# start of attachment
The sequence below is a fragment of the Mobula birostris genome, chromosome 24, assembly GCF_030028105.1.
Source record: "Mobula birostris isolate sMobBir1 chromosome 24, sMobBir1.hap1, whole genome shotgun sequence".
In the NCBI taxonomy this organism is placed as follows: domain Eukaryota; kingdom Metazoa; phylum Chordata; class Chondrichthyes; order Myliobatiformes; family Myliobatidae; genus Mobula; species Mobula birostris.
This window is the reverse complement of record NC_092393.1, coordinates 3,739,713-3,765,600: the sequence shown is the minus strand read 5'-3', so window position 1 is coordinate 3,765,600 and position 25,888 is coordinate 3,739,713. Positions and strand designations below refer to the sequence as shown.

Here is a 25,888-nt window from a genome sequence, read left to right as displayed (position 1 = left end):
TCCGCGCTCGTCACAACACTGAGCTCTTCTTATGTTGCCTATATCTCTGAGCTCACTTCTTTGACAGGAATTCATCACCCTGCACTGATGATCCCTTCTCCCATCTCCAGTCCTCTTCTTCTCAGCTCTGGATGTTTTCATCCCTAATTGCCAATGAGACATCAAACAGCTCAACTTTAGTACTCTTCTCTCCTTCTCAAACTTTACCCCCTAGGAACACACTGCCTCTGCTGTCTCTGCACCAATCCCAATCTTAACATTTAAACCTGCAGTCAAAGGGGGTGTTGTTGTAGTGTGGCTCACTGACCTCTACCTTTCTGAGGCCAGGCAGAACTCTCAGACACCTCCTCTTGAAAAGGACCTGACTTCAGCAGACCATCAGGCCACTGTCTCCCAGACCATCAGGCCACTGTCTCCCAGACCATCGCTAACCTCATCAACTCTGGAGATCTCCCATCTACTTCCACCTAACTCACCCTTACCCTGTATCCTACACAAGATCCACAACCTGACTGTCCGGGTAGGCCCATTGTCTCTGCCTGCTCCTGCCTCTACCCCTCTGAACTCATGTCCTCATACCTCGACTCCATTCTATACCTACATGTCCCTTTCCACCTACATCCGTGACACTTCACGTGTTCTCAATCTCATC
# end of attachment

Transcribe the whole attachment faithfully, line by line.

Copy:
The sequence below is a fragment of the Mobula birostris genome, chromosome 24, assembly GCF_030028105.1.
Source record: "Mobula birostris isolate sMobBir1 chromosome 24, sMobBir1.hap1, whole genome shotgun sequence".
In the NCBI taxonomy this organism is placed as follows: domain Eukaryota; kingdom Metazoa; phylum Chordata; class Chondrichthyes; order Myliobatiformes; family Myliobatidae; genus Mobula; species Mobula birostris.
This window is the reverse complement of record NC_092393.1, coordinates 3,739,713-3,765,600: the sequence shown is the minus strand read 5'-3', so window position 1 is coordinate 3,765,600 and position 25,888 is coordinate 3,739,713. Positions and strand designations below refer to the sequence as shown.

Here is a 25,888-nt window from a genome sequence, read left to right as displayed (position 1 = left end):
TCCGCGCTCGTCACAACACTGAGCTCTTCTTATGTTGCCTATATCTCTGAGCTCACTTCTTTGACAGGAATTCATCACCCTGCACTGATGATCCCTTCTCCCATCTCCAGTCCTCTTCTTCTCAGCTCTGGATGTTTTCATCCCTAATTGCCAATGAGACATCAAACAGCTCAACTTTAGTACTCTTCTCTCCTTCTCAAACTTTACCCCCTAGGAACACACTGCCTCTGCTGTCTCTGCACCAATCCCAATCTTAACATTTAAACCTGCAGTCAAAGGGGGTGTTGTTGTAGTGTGGCTCACTGACCTCTACCTTTCTGAGGCCAGGCAGAACTCTCAGACACCTCCTCTTGAAAAGGACCTGACTTCAGCAGACCATCAGGCCACTGTCTCCCAGACCATCAGGCCACTGTCTCCCAGACCATCGCTAACCTCATCAACTCTGGAGATCTCCCATCTACTTCCACCTAACTCACCCTTACCCTGTATCCTACACAAGATCCACAACCTGACTGTCCGGGTAGGCCCATTGTCTCTGCCTGCTCCTGCCTCTACCCCTCTGAACTCATGTCCTCATACCTCGACTCCATTCTATACCTACATGTCCCTTTCCACCTACATCCGTGACACTTCACGTGTTCTCAATCTCATC